Xcel promotes nuclear power at State Fairby Stephanie Hemphill, Minnesota Public Radio
At the Minnesota State Fair, in the dairy building, right next to the butter sculptures, where you line up to get a malt -- you can also get an introduction to nuclear power. Xcel Energy has had a nuclear power booth at the Fair for six years. Xcel operates two nuclear plants, at Monticello and Prairie Island. And it has plans in the works to expand output at both plants. We visited the booth to find out what Minnesotans think about nuclear power as an energy option.
Falcon Heights, Minn. — High gas prices are prompting people to think more than they usually do about energy -- energy of all kinds; maybe not so much at the state fair. But some people spent some time at Xcel Energy's nuclear power booth. They watched video displays on how nuclear power plants work, and the safety features at the plants.
Most folks stopped at the booth just long enough to enter the drawing for a lawn chair and a duffel bag. And many of them seemed uninformed about nuclear power.
When asked, several visitors admitted they didn't know enough about nuclear power to have an opinion on it.
"I don't know much about it..."
"I don't really know much about that..."
"I don't know the effects it has on the environment; I'd have to learn more about it."
That lack of knowledge about nuclear power is why Xcel has the booth here. The company is applying for permission to expand production at its two nuclear plants, and to store more radioactive waste on site. Xcel gets nearly a third of its electricity from the two plants.
Terry Pickens is director of Nuclear Regulatory Policy at Xcel Energy.
"It's our most reliable form of baseload generation," he says. "It operates 24 hours-a-day, seven days-a-week. It's the best, most reliable form of emissions-free generation that we have available."
The operation of a nuclear power plant doesn't emit greenhouse gases, like a coal-burning plant does. But activities necessary to nuclear power like mining, processing and transporting the uranium do emit greenhouse gases. That's called life-cycle emissions. Experts differ on how much, but nuclear power is generally placed close to wind and solar in its life-cycle emissions.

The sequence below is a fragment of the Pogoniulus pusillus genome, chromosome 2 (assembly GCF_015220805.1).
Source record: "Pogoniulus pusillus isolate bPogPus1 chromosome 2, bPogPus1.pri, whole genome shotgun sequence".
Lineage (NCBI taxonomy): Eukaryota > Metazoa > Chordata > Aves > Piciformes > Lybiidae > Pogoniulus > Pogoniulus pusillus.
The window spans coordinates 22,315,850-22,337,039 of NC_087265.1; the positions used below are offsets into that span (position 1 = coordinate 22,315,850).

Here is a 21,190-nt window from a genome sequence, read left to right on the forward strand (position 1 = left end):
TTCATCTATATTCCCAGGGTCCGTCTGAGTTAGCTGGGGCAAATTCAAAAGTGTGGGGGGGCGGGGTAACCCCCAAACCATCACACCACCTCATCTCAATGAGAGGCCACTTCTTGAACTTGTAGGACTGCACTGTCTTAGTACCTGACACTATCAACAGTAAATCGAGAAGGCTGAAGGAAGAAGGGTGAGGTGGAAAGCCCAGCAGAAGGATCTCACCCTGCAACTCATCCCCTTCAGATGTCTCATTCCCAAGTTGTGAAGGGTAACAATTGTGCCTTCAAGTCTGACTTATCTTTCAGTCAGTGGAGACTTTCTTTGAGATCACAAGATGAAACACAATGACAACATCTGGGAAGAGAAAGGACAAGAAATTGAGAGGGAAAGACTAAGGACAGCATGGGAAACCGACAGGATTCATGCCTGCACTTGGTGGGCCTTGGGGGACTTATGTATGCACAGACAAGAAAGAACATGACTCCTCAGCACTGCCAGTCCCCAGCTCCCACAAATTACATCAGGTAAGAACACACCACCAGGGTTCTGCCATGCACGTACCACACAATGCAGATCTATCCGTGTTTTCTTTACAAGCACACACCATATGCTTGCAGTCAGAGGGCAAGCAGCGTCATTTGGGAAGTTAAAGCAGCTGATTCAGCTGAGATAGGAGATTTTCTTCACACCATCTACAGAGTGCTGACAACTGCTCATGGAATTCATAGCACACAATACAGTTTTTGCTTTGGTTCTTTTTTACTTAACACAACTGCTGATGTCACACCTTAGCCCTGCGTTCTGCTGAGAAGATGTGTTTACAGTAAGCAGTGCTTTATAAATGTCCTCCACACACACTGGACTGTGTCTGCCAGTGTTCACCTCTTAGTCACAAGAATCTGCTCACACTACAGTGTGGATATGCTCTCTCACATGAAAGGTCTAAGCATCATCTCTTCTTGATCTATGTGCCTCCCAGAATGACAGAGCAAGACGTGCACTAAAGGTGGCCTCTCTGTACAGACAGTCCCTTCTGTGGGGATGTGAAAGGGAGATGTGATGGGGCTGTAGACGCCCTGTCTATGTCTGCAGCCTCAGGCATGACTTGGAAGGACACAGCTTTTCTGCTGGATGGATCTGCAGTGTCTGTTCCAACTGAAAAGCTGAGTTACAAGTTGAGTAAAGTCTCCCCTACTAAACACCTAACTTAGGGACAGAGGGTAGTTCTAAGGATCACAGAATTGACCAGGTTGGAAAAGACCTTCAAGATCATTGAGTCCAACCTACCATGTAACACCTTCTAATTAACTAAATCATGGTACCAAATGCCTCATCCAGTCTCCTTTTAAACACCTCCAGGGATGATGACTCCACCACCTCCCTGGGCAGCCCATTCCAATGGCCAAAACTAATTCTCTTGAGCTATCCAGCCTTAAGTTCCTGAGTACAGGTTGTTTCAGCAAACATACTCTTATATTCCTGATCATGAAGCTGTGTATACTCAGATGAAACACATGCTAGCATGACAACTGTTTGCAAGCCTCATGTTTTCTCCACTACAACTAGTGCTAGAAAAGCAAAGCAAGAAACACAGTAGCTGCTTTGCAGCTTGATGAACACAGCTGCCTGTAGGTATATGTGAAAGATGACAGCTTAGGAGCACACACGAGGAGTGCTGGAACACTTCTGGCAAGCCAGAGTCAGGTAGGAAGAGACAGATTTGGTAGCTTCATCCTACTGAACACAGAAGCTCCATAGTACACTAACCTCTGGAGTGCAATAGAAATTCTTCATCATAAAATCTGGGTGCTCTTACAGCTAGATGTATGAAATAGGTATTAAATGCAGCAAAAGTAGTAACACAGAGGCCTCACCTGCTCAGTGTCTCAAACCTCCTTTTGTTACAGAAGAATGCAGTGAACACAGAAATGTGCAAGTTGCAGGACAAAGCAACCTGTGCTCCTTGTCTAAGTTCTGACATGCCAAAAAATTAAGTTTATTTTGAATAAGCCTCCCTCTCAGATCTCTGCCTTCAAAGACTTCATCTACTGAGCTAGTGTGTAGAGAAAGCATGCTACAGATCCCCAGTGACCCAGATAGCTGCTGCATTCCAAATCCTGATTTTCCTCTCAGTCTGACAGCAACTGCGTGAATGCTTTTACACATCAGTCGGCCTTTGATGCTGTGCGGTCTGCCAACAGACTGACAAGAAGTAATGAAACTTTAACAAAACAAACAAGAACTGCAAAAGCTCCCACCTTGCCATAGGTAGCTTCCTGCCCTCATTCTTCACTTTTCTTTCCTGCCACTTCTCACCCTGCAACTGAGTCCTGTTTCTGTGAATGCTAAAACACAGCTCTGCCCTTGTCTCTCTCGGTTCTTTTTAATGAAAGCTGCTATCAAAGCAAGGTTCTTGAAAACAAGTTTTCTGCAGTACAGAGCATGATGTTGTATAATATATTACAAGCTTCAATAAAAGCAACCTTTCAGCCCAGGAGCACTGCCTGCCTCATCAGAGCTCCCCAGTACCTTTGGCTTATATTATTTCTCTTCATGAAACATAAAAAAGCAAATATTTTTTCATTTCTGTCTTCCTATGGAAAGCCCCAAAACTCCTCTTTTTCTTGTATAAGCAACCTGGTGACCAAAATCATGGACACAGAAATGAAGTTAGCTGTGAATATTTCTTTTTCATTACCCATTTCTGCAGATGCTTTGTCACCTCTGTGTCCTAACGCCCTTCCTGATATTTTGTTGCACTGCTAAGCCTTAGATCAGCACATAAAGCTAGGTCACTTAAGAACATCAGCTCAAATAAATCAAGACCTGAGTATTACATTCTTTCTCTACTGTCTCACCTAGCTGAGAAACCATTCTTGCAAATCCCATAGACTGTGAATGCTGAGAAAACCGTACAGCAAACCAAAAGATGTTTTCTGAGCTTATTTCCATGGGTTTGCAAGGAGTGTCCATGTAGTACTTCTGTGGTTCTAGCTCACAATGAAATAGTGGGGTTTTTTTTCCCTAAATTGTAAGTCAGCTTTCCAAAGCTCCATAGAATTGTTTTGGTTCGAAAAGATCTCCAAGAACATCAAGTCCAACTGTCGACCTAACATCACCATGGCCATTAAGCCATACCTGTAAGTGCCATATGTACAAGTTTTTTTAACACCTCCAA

The big concerns about nuclear plants are the fear of accidents and the difficult problem of what to do with the waste. The U.S. Environmental Protection Agency is supposed to figure out how to protect the public and the environment from radioactive waste for up to one million years.
The government plans to put the waste in an underground tunnel at Yucca Mountain in Nevada, but political opposition has delayed that process. It was supposed to open 10 years ago; now the government hopes it will be ready in 2020. But Congress has been allocating less and less money for Yucca Mountain.
The company's storage on land is safe for at least 100 years, according to Xcel's Terry Pickens.
"The fuel a ceramic and it's encased in stainless steel," he says. "It's a completely dry environment, surrounded by inert gas helium inside a metal cask. So there's not really any active aging mechanisms -- so that fuel, and being stored in those types of containers, can be stored for a very long time, safely."
There has not been a serious accident at a U.S. nuclear plant since the partial core meltdown at Three Mile Island in 1979.
But each year the company that operates the Prairie Island plant for Xcel files a report with the Nuclear Regulatory Commission. It lists emissions of various radioactive materials, in tiny amounts.
In 2007, there were two abnormal releases. One wasn't detected until perhaps six months after it started; the company calculated about 3,000 cubic feet of gases had leaked into the environment, including radioactive argon, krypton, and xenon.
In 2006, the company reported 10 abnormal releases during refueling operations.
At the small amounts reported, risks of increased cancer incidence are considered small compared to other risks such as smoking or being overweight.
All that might be too much detail for the people waiting in line for an ice cream cone not far from the exhibit. But some of these fair-goers have made up their minds.
Mike Chlan, from New Market, Minnesota, is all for nuclear power.
"We should have lots of nuclear because wind is not very good: it's subsidized by the government," he says. "Nuclear is clean, takes up less acreage, it's a better deal."
Standing next to him in the ice cream line is Tony Richardson, from Minneapolis, who prefers solar power.
"The problem with nuclear is you end up with the spent fuel cells, and nobody wants that in their backyard," he says. "We've got this wonderful power source hanging in the sky that shines every single day; it doesn't make much sense not to use it."
A poll done in early August by USA Today and Gallup indicated that most Americans put nuclear power near the bottom of their list of preferred energy options.
The plan for expanding power production at Prairie Island gets an initial public hearing September 10th in Red Wing.
- All Things Considered, 08/27/2008, 5:23 p.m.